Celebrating Black History Month

February marks the annual observance of Black History Month, a time to reflect on the profound contributions and achievements of African Americans throughout history. It's more than just a month; it's a reminder to celebrate and acknowledge the accomplishments of our outstanding waymakers, together.

Why It Matters

Celebrating Black History Month with our Cardinals is an opportunity to broaden our understanding of history and diversity. It's a chance to inspire each other with stories of resilience, creativity, and leadership that have shaped our world.

  • Family Activities: Consider watching documentaries or reading books about influential figures like Martin Luther King Jr., Rosa Parks, and Harriet Tubman. Visit local museums or cultural events that celebrate African American heritage.
  • Open Dialogues: Use this month as a springboard for conversations about diversity, equality, and justice. Discuss current events and historical contexts, fostering an environment of learning and empathy.

A Lasting Impact: Celebrating Black History Month at home instills values of respect, understanding, and appreciation for diversity. It's about building a foundation that will stay with your children for a lifetime, helping them become compassionate and informed citizens of the world.

Remember, Black History Month is not just about looking back; it's about moving forward together, making every month an opportunity to learn and grow.

More importantly, as a people, we need to "Fight" the Good Fight.

We've all heard the age-old advice: "If someone hits you, hit them back." But as the leader of Pullman, I HAVE to lead our efforts with flipping the script. Instead of teaching our kids to throw a punch, or bring a weapon to school, we're arming them with something far more powerful – words, empathy, and the art of peaceful negotiation--especially as Black and Brown people. It wasn't too long ago when Black and Brown students couldn't even attend Pullman. When we were finally "allowed" to enroll, we occupied the basement classrooms only. And we want to come to school to fight each other instead of fighting WITH each other to win?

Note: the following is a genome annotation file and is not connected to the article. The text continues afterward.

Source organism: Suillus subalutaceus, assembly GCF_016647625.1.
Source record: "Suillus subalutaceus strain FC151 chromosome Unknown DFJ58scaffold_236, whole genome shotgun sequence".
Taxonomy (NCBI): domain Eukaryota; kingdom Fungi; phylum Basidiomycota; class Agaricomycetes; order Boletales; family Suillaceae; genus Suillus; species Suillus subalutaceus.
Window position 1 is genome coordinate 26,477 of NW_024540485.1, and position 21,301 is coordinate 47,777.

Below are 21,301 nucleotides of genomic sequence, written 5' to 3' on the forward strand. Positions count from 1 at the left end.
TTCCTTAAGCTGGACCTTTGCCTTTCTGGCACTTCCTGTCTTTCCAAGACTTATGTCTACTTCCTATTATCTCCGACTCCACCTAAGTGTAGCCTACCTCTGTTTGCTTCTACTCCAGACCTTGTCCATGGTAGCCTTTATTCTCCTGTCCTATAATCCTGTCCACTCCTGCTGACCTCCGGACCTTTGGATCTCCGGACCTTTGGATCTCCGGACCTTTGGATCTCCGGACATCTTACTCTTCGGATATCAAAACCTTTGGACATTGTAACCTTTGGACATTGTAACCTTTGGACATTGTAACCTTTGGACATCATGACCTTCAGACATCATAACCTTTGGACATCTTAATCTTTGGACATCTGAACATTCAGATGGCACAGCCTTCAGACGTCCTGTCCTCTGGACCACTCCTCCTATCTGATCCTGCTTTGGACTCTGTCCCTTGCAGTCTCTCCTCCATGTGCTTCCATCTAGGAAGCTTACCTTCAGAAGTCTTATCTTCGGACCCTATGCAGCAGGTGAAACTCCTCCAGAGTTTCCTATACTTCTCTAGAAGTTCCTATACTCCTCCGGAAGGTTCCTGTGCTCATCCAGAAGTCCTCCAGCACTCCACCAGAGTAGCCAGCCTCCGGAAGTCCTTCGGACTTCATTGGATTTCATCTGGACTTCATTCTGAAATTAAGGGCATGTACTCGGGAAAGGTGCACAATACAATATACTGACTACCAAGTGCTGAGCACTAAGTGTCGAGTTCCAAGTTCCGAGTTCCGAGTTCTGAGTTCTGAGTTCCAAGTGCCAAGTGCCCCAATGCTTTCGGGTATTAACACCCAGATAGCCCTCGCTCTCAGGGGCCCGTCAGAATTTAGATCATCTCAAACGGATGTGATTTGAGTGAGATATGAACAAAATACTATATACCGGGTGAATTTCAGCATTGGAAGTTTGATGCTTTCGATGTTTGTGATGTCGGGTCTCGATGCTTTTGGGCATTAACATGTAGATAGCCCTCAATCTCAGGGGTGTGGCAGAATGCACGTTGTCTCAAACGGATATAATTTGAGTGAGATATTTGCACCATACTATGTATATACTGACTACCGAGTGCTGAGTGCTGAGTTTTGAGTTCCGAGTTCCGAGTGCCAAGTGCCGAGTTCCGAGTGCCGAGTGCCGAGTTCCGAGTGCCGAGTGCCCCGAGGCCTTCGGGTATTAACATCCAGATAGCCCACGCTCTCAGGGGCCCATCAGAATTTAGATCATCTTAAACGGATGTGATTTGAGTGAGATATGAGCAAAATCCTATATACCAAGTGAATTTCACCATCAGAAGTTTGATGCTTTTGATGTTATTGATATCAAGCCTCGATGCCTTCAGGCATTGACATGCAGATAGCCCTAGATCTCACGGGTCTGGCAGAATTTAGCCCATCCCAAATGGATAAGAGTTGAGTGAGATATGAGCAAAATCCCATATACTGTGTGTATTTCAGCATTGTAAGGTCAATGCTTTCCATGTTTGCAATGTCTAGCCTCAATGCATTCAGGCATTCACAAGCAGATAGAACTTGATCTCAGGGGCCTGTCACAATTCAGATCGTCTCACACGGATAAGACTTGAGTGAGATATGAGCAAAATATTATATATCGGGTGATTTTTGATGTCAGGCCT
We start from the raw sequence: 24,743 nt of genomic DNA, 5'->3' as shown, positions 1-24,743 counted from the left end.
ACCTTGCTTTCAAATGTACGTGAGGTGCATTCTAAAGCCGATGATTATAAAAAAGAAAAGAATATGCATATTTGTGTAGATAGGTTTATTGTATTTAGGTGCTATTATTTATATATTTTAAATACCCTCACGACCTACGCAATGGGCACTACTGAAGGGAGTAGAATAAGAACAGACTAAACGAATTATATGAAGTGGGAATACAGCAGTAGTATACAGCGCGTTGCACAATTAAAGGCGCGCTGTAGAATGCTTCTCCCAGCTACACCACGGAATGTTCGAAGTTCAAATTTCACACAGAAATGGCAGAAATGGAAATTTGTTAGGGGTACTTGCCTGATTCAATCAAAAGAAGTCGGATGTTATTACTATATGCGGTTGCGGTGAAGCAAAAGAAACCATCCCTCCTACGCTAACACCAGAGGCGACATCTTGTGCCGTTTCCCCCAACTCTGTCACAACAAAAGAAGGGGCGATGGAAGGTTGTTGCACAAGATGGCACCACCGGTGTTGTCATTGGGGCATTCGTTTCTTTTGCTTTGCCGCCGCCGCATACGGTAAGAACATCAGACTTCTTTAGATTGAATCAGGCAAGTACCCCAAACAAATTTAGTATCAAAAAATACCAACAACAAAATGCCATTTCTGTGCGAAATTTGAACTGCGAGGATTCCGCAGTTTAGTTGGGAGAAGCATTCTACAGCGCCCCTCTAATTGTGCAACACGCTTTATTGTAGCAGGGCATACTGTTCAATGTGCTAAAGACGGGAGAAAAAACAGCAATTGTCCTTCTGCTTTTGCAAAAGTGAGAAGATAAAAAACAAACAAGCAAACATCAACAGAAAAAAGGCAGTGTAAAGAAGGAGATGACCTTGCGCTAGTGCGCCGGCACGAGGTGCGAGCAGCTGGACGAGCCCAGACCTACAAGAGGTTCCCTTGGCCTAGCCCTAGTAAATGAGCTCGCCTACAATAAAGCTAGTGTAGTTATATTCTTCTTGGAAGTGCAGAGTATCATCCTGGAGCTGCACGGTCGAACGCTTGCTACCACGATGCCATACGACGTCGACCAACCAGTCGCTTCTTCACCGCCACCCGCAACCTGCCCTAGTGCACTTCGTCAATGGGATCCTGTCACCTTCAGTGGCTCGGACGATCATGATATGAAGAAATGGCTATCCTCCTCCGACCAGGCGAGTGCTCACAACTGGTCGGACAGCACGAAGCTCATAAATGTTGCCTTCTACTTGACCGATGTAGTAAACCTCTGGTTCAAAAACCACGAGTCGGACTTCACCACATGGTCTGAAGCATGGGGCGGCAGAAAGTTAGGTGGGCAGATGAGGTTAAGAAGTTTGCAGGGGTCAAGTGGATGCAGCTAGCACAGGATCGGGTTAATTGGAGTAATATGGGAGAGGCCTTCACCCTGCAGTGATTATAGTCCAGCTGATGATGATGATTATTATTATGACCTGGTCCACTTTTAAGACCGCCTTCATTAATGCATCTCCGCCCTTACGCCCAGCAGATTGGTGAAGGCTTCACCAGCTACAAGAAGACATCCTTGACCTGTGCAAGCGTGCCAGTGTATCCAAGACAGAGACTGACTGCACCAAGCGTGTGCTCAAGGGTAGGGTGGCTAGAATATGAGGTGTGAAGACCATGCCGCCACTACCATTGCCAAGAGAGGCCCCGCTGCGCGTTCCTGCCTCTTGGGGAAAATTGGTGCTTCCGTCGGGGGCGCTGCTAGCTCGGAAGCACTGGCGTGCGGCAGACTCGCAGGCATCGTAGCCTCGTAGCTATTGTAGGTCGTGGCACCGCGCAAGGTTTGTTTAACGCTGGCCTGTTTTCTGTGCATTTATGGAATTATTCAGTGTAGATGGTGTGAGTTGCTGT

• Role Modeling: I'm committed to showing our students how to resolve conflicts without resorting to violence. If you want leadership to encourage students to fight, and bring weapons to school without consequences of holding students accountable for their actions--we are not the school for you.
  • Parental Guidance: We totally get it. Telling your child to defend themselves is a natural instinct. But let's channel that energy into teaching them to stand up for themselves with words, not fists. Encourage them to inform a staff member and/or find Principal Salter! I can't help with incidents of which I'm uninformed.

Together, We Stand: Our school is battling against a lot – from mastering multiplication to family trauma. Adding bathroom brawls to the mix? Not on my watch! Let's team up to create a safe, supportive environment where conflicts are resolved with respect and understanding. We're learning to stand tall in diversity, to speak up with kindness, and to listen with open hearts.

Remember, whether we're exploring history, mastering multiplication, writing essays or resolving conflicts, we're in this together – one community, one school, one big family. So, parents, let's lose the temper tantrum nonsense and help our kids become real-life heroes of kindness and conversation.

Peace out (literally),

It's Black History Month ALL YEAR. Principal Salter & Peace Advocate